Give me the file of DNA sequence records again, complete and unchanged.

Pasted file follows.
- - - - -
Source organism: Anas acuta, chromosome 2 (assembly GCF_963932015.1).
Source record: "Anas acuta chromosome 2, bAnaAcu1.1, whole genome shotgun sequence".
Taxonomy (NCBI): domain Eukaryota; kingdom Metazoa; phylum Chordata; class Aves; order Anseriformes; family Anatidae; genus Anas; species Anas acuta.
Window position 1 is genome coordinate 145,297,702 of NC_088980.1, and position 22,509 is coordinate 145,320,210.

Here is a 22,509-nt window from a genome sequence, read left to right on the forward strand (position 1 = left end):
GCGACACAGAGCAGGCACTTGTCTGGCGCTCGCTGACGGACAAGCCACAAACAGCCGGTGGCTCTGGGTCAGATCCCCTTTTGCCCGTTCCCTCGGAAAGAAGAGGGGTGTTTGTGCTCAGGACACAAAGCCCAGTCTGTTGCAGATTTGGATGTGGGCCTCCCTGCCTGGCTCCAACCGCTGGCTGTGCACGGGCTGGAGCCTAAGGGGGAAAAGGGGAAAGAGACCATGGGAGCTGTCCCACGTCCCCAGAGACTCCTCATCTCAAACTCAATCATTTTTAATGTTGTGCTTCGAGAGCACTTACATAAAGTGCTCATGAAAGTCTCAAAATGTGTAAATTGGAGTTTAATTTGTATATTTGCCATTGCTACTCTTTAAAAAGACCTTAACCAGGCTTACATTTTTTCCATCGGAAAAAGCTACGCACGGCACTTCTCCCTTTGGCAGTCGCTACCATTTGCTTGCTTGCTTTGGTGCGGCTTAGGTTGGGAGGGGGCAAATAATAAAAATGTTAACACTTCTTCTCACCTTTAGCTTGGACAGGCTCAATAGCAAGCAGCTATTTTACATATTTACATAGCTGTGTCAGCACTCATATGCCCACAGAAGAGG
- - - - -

Source organism: Anas acuta, chromosome 2 (assembly GCF_963932015.1).
Source record: "Anas acuta chromosome 2, bAnaAcu1.1, whole genome shotgun sequence".
Taxonomy (NCBI): domain Eukaryota; kingdom Metazoa; phylum Chordata; class Aves; order Anseriformes; family Anatidae; genus Anas; species Anas acuta.
Window position 1 is genome coordinate 145,297,702 of NC_088980.1, and position 22,509 is coordinate 145,320,210.

Here is a 22,509-nt window from a genome sequence, read left to right on the forward strand (position 1 = left end):
GCGACACAGAGCAGGCACTTGTCTGGCGCTCGCTGACGGACAAGCCACAAACAGCCGGTGGCTCTGGGTCAGATCCCCTTTTGCCCGTTCCCTCGGAAAGAAGAGGGGTGTTTGTGCTCAGGACACAAAGCCCAGTCTGTTGCAGATTTGGATGTGGGCCTCCCTGCCTGGCTCCAACCGCTGGCTGTGCACGGGCTGGAGCCTAAGGGGGAAAAGGGGAAAGAGACCATGGGAGCTGTCCCACGTCCCCAGAGACTCCTCATCTCAAACTCAATCATTTTTAATGTTGTGCTTCGAGAGCACTTACATAAAGTGCTCATGAAAGTCTCAAAATGTGTAAATTGGAGTTTAATTTGTATATTTGCCATTGCTACTCTTTAAAAAGACCTTAACCAGGCTTACATTTTTTCCATCGGAAAAAGCTACGCACGGCACTTCTCCCTTTGGCAGTCGCTACCATTTGCTTGCTTGCTTTGGTGCGGCTTAGGTTGGGAGGGGGCAAATAATAAAAATGTTAACACTTCTTCTCACCTTTAGCTTGGACAGGCTCAATAGCAAGCAGCTATTTTACATATTTACATAGCTGTGTCAGCACTCATATGCCCACAGAAGAGG